This Content Was Last Updated on February 9, 2017 by Jessica Garbett
The income and capital gains tax treatment for property leases can be complex and it is worth while considering the basic rules.
A property lease is basically a right to use an asset. A lease is a contract by which one party (lessor) gives the use and possession of a land and building to another party (lessee) for a specific period of time usually in return for a specific rent.
This contrasts with a licence, which entitles a person (licensee) to the use of the property, but which is subject to termination at the will of the owner of the property (licensor). Leases usually run for many years, while licences cover a relatively short period of time (up to two years).
The key point in determining the tax treatment of a lease transaction is to establish whether there is an assignment of a lease or a grant of a lease.
An assignment of a lease is the legal term used for the sale of a lease. On assignment, the owner relinquishes rights over the property.
A grant of a lease is the creation of a new asset. The person who owns the property grants a lease to a tenant for a specific period of time. However, the rights in the property will eventually revert back to the freehold landlord.
Assignment of a lease
The tax treatment on the assignment of a lease depends on whether the taxpayer is selling a long lease or a short lease. A long lease is a lease that has more than 50 years to run at the date it was sold. A lease with less than 50 years to run is a short lease.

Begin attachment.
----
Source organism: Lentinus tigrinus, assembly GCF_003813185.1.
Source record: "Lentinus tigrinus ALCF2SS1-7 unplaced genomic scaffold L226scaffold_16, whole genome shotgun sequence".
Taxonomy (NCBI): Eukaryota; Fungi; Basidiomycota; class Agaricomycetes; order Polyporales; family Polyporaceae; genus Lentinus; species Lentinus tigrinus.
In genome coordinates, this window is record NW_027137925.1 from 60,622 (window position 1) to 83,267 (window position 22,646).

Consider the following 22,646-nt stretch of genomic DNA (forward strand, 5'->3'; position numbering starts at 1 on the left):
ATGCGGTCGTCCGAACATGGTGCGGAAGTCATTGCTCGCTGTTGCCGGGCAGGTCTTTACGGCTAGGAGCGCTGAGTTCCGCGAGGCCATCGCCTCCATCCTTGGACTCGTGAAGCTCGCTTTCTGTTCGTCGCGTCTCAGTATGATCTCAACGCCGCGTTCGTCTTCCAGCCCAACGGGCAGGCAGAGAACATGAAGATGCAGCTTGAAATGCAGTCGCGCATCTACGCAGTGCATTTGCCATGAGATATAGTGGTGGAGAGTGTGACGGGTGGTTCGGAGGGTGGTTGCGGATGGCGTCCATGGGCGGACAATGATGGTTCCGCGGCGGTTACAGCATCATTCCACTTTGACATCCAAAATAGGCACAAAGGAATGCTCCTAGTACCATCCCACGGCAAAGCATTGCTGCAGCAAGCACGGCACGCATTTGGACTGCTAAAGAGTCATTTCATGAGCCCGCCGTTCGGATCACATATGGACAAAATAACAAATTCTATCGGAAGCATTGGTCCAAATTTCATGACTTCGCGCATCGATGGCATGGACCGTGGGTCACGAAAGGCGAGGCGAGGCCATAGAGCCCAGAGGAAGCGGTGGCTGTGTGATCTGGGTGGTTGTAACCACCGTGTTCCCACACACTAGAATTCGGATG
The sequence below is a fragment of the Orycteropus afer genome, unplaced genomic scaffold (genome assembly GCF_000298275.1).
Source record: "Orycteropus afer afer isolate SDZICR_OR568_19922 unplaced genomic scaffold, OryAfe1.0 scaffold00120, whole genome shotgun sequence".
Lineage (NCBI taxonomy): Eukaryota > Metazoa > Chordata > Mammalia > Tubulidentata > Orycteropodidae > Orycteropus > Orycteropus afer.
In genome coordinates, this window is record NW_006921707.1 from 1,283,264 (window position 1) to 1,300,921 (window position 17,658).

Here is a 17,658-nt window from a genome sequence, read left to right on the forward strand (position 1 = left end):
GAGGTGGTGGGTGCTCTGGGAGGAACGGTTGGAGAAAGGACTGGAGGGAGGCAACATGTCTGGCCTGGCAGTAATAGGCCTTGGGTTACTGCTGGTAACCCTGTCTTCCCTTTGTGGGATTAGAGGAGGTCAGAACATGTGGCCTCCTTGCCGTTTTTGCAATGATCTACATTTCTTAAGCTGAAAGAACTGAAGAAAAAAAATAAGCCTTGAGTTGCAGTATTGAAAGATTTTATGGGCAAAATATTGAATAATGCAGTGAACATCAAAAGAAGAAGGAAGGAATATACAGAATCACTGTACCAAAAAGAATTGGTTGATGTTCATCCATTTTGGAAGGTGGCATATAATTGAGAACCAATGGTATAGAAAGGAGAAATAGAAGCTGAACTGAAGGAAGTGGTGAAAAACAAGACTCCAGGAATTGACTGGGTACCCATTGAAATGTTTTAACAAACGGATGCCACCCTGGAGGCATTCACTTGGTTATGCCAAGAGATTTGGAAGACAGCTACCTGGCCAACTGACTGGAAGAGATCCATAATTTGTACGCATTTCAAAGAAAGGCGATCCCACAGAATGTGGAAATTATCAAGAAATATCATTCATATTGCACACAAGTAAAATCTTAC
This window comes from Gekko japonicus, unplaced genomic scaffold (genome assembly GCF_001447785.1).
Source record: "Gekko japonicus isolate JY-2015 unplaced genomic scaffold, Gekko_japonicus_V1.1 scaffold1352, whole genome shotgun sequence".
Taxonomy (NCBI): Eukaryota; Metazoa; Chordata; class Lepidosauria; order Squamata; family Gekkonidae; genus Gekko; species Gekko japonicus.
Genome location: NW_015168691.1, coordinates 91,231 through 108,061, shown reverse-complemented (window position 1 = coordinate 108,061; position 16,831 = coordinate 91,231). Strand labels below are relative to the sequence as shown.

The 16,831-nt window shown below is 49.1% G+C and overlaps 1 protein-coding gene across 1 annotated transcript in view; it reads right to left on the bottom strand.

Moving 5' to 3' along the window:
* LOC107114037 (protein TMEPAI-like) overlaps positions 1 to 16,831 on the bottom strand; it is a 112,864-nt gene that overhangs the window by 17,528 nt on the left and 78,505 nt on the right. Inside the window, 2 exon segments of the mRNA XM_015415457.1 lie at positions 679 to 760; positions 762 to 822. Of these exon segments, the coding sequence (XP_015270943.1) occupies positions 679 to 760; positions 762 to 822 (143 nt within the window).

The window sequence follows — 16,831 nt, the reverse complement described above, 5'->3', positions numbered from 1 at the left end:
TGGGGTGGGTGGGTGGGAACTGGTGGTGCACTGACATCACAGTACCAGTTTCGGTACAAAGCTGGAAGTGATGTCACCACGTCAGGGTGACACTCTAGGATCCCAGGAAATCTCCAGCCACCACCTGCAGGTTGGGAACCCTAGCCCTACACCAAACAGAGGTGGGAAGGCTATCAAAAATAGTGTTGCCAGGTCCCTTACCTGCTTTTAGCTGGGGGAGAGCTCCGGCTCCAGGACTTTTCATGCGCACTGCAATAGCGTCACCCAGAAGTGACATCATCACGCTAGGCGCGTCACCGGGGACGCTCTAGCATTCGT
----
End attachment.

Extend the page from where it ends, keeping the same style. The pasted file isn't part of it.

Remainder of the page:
Assignment of a long lease
The capital gains tax (CGT) computation on the assignment of a long lease is quite straightforward. The original cost is deducted from the proceeds and the resulting gain is then subject to CGT (after the annual exemption).
Assignment of a short lease
The CGT computation on the assignment of a short lease is slightly more complex.
A lease with a useful life of less than 50 years is called a ‘wasting asset’. As wasting assets depreciate over time, the allowable base cost for CGT purposes is calculated using the lease depreciation tables (Schedule 8 Paragraph 1 TCGA 1992).